During the weeklong event, the environmental activists and the students protested the conference, targeting its lack of political engagement, its flimsy grasp of pressing environmental issues and its outmoded non-participatory format. In their view, design was not about the promulgation of good taste or the upholding of professional values; it had much larger social, and specifically environmental, repercussions for which designers must claim responsibility. Nor, for them, was design only about objects and structures; rather, they understood it in terms of interconnected systems and processes and specifically, within the context of the exploitation of natural resources and unchecked population growth.

Herbert Bayer at the IDCA

The protests at the 1970 Aspen conference epitomized more widespread clashes that took place during the late 1960s and early 1970s between an emerging counterculture and the economically and politically dominant regime, over issues such as; the U.S. government’s military intervention in Vietnam, the draft, and the civil rights movement. In terms of design discourse, the protests connected to contemporaneous debates in which radical architecture collectives such as Superstudio or UFO used their anti-design ethos to challenge modernist orthodoxies. More specifically, as part of a growing critique against corporate modernism and rationalist approaches toward design, students and activists occupied other design conferences of the period. The 1970's edition of the American Institute of Architects annual conference, in Boston, was also subject to a revolt in which student president Taylor Culver and his fellow students took over the podium from the AIA President.

Members of improvisational theater group, The Moving Company, 
walking amidst the audience 

The students’ criticisms bewildered and discomfited the conference leadership. Not only did they challenge the IDCA as an institution — and the modernist values that it espoused — but they also caused board members to question their personal ideals. Afterwards, several IDCA members described themselves as being “shaken” or “bruised” by the events. Noyes, for example, was so disillusioned that during the debriefing meeting that followed, he voted for the abandonment of the conference and resigned his IDCA presidency.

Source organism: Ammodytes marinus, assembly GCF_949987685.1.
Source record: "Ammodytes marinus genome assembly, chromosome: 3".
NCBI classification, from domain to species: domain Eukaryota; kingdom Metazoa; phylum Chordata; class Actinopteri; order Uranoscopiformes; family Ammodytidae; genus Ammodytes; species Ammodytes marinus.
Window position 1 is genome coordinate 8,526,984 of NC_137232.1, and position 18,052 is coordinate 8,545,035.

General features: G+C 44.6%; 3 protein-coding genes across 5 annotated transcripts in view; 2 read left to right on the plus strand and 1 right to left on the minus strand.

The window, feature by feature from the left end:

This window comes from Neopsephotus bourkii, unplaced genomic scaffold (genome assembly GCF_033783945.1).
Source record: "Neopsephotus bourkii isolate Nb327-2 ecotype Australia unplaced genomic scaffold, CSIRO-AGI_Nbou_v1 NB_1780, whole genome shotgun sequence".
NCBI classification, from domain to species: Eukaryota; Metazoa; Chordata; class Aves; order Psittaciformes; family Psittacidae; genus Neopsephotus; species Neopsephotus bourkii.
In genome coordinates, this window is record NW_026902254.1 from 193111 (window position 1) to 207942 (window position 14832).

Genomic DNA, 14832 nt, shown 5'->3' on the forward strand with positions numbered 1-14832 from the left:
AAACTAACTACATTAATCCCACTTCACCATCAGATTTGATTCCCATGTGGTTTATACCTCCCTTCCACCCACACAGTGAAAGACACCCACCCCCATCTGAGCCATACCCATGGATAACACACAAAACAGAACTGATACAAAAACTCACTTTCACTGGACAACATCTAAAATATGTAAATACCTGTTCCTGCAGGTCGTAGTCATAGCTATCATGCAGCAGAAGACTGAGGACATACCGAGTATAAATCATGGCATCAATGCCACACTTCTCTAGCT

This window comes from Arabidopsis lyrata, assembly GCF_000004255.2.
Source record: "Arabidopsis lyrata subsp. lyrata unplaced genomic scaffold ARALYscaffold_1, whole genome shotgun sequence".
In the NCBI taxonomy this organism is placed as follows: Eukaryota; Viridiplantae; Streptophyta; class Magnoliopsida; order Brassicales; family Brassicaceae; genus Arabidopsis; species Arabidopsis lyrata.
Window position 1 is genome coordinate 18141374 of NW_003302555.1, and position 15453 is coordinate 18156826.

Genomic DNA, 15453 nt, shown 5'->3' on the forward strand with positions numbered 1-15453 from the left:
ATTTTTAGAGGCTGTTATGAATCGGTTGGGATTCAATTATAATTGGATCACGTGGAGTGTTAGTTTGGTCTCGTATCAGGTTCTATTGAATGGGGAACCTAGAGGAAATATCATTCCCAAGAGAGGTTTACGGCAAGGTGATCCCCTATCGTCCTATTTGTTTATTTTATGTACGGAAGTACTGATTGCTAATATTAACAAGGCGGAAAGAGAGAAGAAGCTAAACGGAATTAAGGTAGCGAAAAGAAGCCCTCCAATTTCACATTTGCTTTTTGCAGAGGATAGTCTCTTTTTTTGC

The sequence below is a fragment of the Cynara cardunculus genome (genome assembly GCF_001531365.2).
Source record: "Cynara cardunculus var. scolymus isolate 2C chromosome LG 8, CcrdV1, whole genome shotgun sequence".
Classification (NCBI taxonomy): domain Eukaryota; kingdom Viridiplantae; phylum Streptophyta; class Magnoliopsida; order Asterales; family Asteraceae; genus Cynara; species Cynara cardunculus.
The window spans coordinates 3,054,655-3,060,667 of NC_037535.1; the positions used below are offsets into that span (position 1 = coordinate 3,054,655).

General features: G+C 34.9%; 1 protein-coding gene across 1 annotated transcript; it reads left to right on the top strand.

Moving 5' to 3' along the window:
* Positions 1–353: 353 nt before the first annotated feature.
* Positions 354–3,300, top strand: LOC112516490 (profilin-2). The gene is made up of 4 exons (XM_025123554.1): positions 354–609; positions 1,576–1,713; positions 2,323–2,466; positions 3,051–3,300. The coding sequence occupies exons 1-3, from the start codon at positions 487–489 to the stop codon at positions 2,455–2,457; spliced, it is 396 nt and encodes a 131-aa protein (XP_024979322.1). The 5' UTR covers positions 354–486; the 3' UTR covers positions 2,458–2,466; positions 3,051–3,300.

Many of the tensions between these central opposing visions of design continue to occupy the profession today. Certainly, the debate over design’s culpability for environmental damage has only intensified as the crisis has become more acute. Moreover, most professional design organizations still strike an uneasy balance between design’s relationship to commerce and its role as provocateur and social conscience.

An extended treatment of this subject is forthcoming in the first issue of the new journal Design & Culture.

Posted in: History, Politics

Comments [9]

Alice has captured a tumultuous moment in the history of the IDCA, one in which the zeitgeist challenged the notion of a design conference, its purpose, form and content. This was not twenty years into the tenure of the International Design Conference in Aspen and questions about its relevance continued through its fiftieth year, as more design conferences emerged, threatening both its uniqueness and its authority.

The IDCA had a long run of incredible conferences and deeply loyal regulars, many of whom remained active on the board for decades. Yet, its greatest attributes, even in the nostalgic recollections of its consistent advocates, were displayed best in the early years: using the Aspen environment to bring together designers and those from business, society, the arts and humanities to be stimulated by speakers and encouraged to participate in small, informal groups where ideas flourished.

By 2004, the IDCA was financially vulnerable and had evolved to a conference in an auditorium, underground at that. At this point, under the leadership of Agnes Bourne and Jim Luebbers, the conference was placed on solid financial grounds and AIGA offered to assume responsibility for adapting its legacy to a new socially relevant role engaging fully the integrative thinking of designers to contribute solutions to global social problems.